I just finished reading a very cool book, "These Are The Voyages" by Marc Cushman. It's a hefty tome -- 580 pages within its hard covers -- and is a fascinating look at the day-to-day creative process which went into making the first season of the original "Star Trek" TV series (also referred as "TOS", for "The Original Series"), using material culled from the extensive files of those who worked on the show, primarily series creator Gene Roddenberry and producer Robert H. Justman. Even if you are not a fan of that first "Star Trek" series, this book is worth reading for insights into how a television series of the 1960's was made. I suspect some of the same issues arise even now when TV series are being produced, more than four decades later -- the rewriting of scripts, the constant battles over budget, and the need to keep things workable on a practical level, to name but a few.
The book isn't lavishly illustrated, and there are no images in color, but there is an entertaining sprinkling of black and white photos throughout, many dealing with behind-the-scenes stuff, some of which I'd never seen before.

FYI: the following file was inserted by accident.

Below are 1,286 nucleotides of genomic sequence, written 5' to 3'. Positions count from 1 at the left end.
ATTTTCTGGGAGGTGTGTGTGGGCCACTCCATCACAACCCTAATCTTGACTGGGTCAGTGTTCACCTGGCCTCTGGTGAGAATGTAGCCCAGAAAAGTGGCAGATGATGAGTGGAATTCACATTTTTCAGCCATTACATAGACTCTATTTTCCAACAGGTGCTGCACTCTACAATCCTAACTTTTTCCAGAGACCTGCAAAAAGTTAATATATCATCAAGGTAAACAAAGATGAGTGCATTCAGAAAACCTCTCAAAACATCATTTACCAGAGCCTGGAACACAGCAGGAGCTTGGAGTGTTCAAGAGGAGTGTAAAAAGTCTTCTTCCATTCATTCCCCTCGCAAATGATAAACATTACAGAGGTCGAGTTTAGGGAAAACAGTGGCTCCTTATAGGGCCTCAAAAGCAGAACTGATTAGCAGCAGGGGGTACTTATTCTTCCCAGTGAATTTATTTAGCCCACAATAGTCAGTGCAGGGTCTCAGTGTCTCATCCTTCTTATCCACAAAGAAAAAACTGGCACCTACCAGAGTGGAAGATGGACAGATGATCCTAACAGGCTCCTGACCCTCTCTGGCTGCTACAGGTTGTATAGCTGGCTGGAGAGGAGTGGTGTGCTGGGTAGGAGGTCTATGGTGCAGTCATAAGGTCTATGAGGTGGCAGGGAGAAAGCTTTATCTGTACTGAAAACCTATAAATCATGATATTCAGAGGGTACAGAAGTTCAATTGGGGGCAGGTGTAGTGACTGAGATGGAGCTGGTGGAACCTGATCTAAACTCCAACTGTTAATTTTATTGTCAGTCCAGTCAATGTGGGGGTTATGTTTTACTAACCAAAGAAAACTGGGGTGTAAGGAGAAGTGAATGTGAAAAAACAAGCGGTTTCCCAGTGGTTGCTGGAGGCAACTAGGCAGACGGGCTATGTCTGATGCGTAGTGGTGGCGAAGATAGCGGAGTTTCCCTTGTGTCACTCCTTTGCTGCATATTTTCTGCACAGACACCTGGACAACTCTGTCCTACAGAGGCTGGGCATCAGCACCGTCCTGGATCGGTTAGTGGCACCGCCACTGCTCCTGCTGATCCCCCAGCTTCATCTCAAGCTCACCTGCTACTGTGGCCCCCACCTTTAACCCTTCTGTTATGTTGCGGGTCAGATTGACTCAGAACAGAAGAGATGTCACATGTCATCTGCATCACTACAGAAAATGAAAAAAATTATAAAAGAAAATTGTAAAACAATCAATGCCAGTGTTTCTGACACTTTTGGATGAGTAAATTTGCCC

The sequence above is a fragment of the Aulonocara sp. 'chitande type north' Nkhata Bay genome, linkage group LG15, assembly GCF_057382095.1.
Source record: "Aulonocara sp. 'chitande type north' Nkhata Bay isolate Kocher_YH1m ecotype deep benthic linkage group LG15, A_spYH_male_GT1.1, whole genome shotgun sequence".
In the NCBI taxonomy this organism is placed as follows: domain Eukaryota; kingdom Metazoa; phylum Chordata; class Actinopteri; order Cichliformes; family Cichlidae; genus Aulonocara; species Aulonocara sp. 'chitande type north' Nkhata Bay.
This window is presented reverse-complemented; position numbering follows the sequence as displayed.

Unfortunately, this otherwise wonderful book is marred with what seemed to me to be an overabundance of typographical errors and odd misspellings. My guess would be that much, if not most, if not all of the proofreading was done with the spellcheck function on someone's computer -- leading to some goofy stuff like "breading" for "breeding" in the caption to a photo on page 62.
And there is a very odd line in the author's credit on the back cover, which reads:
"Gene Roddenberry took the pitch from Marc for "Sarek", the first episode of Star Trek: The Next Generation to include a character from TOS and thereby link the two series together."
According to Wikipedia, "Sarek" was the seventy-first episode of "Next Generation", and appeared in the third season of that series. But… a principal character from TOS had already appeared in "Next Generation", in the very FIRST episode of the first season, no less ("Encounter at Farpoint"): Dr. McCoy. DeForest Kelley appeared in this pilot episode as the aged Dr. McCoy, now an admiral, in a lovely, touching scene with the android character Data.
For a book as seemingly well-researched as this one, that seems like an egregious mistake.
However, it does not put me off recommending this book highly, especially for fans of TOS. And I will certainly be purchasing the promised following volumes, dealing with the second and third seasons of TOS, when they are released. -- PL